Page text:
In 1882, the Armenians separated from the Narodnaya Volya committee based on national aspiration. Dastakian wrote to Kristapor: “Our group will entirely dedicate its activities to the unprotected rights of the unfortunate Armenian people.” Dastakian attracted Simeon and Srapion Ter Grigorian, Aleksandr Petrosian, Davit Nersesian, Arisdages Tokhmakhian, Tigran Pirumian, Simon Zavarian, and Grigor Aghababian, among others. The group held meetings, during which the members presented lectures on national history and culture. They published two secret papers called “Munetik” (Crier), edited by Simon Zavarian, Martiros Markarian, and Grigor Aghababian, and “Hairennaser Dzain” (Patriotic Voice), edited by Simeon and Srabion Ter Grigorian. The former had a revolutionary tone and declared resistance to the Russian government’s oppression; the latter suggested a passive reaction and stressed speaking Armenian outside the home as well. The group sent observers Aleksandr Petrosian and Tigran Pirumian to Western Armenia in 1883 to gather information for their future operations. That same year Haik Dadaian and Zakar Tavakalian were sent by the secret organization in Yerevan. In the fall of 1883, Abraham Dastakian, Tamara Adamian, Simeon and Srapion Ter Grigorian left Tiflis to study in Moscow and St. Petersburg. Thus, the activities of the group discontinued in Tiflis.
The St. Petersburg Armenian students in the early 1880’s had formed a group and followed the events in Western Armenia and the political independence of the Balkan people from the Ottoman Empire. The students printed 15 brochures on the Greek and Bulgarian revolutionaries and distributed them among the Armenians, hoping to inspire them for action against the Turkish government.
In the spring of 1882, the Armenian students in Moscow were similarly influenced by the Balkan events. They formed an organization called Hayrenaserneri Miutiun (Union of Patriots), and published revolutionary literature calling Armenians to liberate their compatriots in Western Armenia. Some of the members were Simon Zavarian, Martin Shatirian, Harutiun Pirabian, Nerses Abelian, Vardges Kachaznuni (Hovhannes Kachaznuni’s brother), Margar Artemian, Mikael Zalian, Davit Nersesian, Karapet Ter Khachaturina, and Martin Vekilian. They produced a pamphlet declaring their objectives, a copy of which was brought to Tiflis by Davit Nersesian in the summer of 1882. On New Year’s Day, 1884, the St. Petersburg students Abraham Dastakian, Simeon and Srapion Ter Grigorian, and Tamara Adamian met with the Moscow students and formed a single organization. Hayrenaserneri Miutiun decided to publish their organ “Azatutian Avetaber” (Herald of Freedom) and set up the first Armenian secret printing press in 1884, in Russia. The group had the ideology of Narodnaya Volya. The organ declared that the Turkish government was the greatest oppressor of the Armenian people, and it proclaimed to achieve political and economic independence from Turkey by revolutionary means. The organization and the press were discovered by the Russian government in 1886, forcing the group to disband.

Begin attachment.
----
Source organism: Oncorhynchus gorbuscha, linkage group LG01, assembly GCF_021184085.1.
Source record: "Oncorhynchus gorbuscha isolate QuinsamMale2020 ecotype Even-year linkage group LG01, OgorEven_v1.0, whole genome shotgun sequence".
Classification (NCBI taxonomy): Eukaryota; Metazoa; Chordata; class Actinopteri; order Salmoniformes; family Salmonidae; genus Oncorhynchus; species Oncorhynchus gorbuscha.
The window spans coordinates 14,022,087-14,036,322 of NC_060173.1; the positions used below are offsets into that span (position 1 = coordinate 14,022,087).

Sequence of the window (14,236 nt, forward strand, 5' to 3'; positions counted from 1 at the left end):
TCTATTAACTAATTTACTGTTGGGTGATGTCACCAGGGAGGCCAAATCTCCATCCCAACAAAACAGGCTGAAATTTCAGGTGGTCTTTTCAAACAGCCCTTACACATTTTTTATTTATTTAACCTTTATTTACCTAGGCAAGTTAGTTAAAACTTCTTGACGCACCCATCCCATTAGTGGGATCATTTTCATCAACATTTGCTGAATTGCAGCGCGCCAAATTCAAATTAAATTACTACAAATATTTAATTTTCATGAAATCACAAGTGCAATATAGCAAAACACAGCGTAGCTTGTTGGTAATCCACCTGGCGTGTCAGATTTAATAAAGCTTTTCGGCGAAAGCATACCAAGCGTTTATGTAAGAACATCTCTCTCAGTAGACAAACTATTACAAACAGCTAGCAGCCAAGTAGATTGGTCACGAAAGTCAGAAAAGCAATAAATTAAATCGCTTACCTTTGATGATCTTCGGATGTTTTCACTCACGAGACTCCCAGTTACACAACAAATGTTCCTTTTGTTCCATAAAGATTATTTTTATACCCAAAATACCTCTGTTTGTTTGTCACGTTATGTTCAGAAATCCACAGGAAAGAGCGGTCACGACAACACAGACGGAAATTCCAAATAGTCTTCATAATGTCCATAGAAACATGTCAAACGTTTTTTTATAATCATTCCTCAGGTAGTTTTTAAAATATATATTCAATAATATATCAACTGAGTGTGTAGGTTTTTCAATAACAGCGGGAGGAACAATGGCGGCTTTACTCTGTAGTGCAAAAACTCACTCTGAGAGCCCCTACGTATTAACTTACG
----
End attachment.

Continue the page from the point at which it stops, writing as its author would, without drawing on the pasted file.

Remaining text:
Russian revolutionaries assassinated Tsar Alexander II in 1881. His son Alexander III ascended the throne and pursued a policy of severe persecutions against minorities, especially the Armenians. In 1884, Kristapor Mikaelian completed his teaching responsibilities and returned to Tiflis, and found only a few of Abraham Dastakian’s Hayrenaserneri Miutiun members. Many had left for Europe and Russia to attend universities, and others were occupied with family and professional responsibilities. The only ones left were the Mushetsi laborers, being trained by Gabriel Mirzoian and assisted by Aleksander Simonian (Santro) and Ghazakhetsi Mekhak (Bidza). Kristapor joined Mirzoian and assumed the leadership of the Mushetsi group. In 1884, the Russian government eliminated Armenians from civil and military positions and banned participation in cultural activities. This policy was formalized by the “Ukaz” Law of 1884. The restrictions imposed on the Armenians reached its peak in 1885 when the government closed all 600 of the Armenian diocesan schools in an attempt to assimilate the Armenians. In defiance of the law, Gabriel Mirzoian and Kristapor Mikaelian printed and distributed three anti-Tsarist pamphlets protesting the closing of the schools. The anti-Armenian campaign drove away Armenians from Russian revolutionary circles. On the advice of Raffi, the Armenian secret organizations opened schools in homes and distributed anti-government leaflets written by Kristapor Mikaelian. Kristapor left for Moscow in the fall of 1885 to further his studies.